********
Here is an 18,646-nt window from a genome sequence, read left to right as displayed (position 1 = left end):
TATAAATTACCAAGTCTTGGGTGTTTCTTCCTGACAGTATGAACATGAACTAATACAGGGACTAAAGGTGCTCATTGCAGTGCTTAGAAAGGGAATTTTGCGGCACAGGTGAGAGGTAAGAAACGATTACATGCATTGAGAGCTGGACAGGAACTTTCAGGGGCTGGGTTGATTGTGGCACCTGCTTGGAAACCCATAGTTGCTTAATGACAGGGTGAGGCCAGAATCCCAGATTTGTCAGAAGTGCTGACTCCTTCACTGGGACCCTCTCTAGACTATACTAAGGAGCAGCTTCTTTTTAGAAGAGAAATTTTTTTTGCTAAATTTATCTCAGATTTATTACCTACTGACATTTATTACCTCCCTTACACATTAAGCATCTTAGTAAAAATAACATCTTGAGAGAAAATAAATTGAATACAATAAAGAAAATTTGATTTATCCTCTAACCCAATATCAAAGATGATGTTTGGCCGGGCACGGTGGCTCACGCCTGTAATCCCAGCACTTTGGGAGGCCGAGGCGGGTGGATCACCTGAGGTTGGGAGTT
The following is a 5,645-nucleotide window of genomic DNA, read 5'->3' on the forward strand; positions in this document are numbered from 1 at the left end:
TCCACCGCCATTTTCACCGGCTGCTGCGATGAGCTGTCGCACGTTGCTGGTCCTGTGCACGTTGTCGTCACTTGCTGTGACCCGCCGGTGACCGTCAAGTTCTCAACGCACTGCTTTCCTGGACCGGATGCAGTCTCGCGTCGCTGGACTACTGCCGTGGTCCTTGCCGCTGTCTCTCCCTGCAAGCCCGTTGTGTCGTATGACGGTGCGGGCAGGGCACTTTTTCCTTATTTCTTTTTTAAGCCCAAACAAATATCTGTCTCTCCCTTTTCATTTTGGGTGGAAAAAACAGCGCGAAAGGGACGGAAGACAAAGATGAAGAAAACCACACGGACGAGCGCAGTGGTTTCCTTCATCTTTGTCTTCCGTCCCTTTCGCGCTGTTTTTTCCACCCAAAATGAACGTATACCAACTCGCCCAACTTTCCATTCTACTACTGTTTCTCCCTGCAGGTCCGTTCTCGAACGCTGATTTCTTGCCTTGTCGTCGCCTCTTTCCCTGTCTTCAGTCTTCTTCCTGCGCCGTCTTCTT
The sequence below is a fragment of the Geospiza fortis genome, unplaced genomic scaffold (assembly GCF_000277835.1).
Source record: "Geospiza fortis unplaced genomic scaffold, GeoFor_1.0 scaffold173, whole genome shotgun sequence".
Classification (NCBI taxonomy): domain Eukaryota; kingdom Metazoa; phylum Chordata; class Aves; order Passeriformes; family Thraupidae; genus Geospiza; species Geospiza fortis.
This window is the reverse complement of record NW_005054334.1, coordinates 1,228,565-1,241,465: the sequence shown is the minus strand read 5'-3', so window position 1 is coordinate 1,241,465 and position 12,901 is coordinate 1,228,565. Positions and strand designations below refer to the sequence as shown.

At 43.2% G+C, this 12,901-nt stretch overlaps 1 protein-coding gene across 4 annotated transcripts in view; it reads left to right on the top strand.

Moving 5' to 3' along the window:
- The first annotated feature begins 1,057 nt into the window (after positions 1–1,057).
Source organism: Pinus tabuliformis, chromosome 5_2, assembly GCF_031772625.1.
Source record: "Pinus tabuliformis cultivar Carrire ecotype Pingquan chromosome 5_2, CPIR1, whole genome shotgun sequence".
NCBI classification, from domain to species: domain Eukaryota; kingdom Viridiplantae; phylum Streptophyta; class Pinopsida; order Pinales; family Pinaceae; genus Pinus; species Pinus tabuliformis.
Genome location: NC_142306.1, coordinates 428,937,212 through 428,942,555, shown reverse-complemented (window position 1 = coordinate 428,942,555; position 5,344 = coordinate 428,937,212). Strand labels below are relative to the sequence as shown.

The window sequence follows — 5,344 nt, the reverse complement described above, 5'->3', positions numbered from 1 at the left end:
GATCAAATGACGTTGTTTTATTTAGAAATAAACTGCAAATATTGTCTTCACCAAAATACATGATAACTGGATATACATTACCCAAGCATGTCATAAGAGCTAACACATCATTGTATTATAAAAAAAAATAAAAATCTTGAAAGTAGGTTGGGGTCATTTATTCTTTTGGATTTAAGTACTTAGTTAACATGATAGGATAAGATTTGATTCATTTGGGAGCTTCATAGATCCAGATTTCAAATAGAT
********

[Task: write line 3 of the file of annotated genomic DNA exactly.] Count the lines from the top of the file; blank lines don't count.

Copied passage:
The following is a 5,645-nucleotide window of genomic DNA, read 5'->3' on the forward strand; positions in this document are numbered from 1 at the left end: